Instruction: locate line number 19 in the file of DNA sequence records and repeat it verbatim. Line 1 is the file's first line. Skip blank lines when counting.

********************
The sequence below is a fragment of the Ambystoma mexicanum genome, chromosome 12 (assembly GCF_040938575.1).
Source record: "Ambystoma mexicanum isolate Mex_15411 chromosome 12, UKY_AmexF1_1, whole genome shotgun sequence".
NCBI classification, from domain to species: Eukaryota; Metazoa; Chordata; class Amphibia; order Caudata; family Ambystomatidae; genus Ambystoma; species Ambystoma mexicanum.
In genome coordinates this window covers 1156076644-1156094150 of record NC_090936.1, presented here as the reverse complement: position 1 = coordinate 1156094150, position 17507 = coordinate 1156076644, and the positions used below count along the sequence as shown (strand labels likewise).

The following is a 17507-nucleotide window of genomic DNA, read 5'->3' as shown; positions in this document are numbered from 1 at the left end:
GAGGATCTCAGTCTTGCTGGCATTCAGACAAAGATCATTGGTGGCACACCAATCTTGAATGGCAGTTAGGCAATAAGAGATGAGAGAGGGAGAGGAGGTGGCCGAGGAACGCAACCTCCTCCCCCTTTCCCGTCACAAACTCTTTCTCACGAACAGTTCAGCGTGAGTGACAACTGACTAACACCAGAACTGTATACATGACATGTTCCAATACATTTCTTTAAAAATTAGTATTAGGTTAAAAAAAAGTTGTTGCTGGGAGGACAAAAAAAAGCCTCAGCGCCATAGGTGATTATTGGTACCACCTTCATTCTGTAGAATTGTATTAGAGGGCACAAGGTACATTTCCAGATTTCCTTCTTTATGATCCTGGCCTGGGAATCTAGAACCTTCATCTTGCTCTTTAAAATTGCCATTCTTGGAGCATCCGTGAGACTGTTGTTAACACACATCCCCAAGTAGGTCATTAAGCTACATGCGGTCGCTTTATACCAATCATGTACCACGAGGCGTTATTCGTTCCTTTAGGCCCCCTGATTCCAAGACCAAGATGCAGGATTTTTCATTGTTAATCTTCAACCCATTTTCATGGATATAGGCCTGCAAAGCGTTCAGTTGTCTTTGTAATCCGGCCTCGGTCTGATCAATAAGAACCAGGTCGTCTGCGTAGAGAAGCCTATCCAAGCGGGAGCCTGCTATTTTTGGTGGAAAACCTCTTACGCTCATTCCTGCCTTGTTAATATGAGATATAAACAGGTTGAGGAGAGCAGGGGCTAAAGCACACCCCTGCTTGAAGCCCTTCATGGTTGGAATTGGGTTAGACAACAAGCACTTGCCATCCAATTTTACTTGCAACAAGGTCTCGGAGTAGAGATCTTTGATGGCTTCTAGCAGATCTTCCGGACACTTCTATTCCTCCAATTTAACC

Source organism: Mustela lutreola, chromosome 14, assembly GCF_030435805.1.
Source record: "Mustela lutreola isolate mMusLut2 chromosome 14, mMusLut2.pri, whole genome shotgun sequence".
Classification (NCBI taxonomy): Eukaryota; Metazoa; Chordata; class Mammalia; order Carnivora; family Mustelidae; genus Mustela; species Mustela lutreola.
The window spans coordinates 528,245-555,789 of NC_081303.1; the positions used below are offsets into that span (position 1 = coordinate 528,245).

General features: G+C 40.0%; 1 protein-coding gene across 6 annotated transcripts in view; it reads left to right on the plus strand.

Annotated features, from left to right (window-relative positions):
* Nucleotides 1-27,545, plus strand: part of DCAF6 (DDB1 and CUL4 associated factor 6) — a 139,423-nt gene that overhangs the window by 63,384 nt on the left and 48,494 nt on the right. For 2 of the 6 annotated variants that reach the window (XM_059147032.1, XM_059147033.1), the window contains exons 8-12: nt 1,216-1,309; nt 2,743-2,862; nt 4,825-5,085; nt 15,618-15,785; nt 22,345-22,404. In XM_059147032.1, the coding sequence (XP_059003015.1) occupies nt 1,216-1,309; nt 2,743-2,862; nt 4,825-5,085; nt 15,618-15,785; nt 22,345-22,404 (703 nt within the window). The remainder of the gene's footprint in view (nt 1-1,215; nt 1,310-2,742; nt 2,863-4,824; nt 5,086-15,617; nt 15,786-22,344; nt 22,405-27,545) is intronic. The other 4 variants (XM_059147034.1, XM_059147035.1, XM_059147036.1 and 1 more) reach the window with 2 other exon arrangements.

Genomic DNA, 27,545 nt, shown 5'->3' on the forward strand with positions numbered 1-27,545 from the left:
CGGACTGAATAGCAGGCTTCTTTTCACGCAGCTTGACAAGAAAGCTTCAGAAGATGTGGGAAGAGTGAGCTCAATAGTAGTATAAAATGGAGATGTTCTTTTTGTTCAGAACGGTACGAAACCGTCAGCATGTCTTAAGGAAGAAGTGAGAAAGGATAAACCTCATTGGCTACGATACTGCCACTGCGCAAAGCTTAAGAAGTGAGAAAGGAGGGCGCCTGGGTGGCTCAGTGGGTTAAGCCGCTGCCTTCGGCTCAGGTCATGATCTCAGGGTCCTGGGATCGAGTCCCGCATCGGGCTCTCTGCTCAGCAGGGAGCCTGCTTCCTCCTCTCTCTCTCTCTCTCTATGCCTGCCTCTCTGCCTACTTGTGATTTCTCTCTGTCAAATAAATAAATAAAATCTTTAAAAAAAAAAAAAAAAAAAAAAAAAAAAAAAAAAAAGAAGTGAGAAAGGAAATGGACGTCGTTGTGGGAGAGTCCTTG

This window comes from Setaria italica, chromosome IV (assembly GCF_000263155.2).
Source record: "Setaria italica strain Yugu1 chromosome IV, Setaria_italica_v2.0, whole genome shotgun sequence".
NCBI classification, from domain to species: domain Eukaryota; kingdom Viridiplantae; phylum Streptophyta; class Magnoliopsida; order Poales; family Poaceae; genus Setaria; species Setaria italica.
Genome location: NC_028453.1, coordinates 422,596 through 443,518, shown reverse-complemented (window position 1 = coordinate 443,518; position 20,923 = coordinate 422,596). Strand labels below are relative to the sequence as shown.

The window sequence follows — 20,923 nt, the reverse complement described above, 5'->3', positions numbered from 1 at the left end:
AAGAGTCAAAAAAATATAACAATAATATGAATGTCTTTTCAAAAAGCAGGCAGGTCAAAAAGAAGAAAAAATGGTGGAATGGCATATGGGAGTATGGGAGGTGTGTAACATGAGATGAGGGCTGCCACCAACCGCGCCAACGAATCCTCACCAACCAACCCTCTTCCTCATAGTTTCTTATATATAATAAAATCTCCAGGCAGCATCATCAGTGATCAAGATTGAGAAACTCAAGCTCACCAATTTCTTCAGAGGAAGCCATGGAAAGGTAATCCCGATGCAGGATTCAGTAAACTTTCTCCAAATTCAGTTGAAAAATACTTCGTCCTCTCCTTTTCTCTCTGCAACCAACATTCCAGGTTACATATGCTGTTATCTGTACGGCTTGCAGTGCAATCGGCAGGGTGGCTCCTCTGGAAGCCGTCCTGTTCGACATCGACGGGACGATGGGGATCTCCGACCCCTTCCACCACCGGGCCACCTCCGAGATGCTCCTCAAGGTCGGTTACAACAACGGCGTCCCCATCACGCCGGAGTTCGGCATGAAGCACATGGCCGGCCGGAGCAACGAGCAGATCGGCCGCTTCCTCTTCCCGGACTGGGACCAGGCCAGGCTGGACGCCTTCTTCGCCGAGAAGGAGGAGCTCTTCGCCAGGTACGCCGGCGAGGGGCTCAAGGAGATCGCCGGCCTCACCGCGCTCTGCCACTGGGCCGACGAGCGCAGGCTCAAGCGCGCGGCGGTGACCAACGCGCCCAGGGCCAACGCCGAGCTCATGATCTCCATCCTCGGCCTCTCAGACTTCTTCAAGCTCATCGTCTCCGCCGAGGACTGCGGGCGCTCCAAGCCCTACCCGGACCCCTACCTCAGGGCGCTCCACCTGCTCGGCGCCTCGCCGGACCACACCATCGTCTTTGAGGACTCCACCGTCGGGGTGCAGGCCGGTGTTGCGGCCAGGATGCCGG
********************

Genome location: NC_028453.1, coordinates 422,596 through 443,518, shown reverse-complemented (window position 1 = coordinate 443,518; position 20,923 = coordinate 422,596). Strand labels below are relative to the sequence as shown.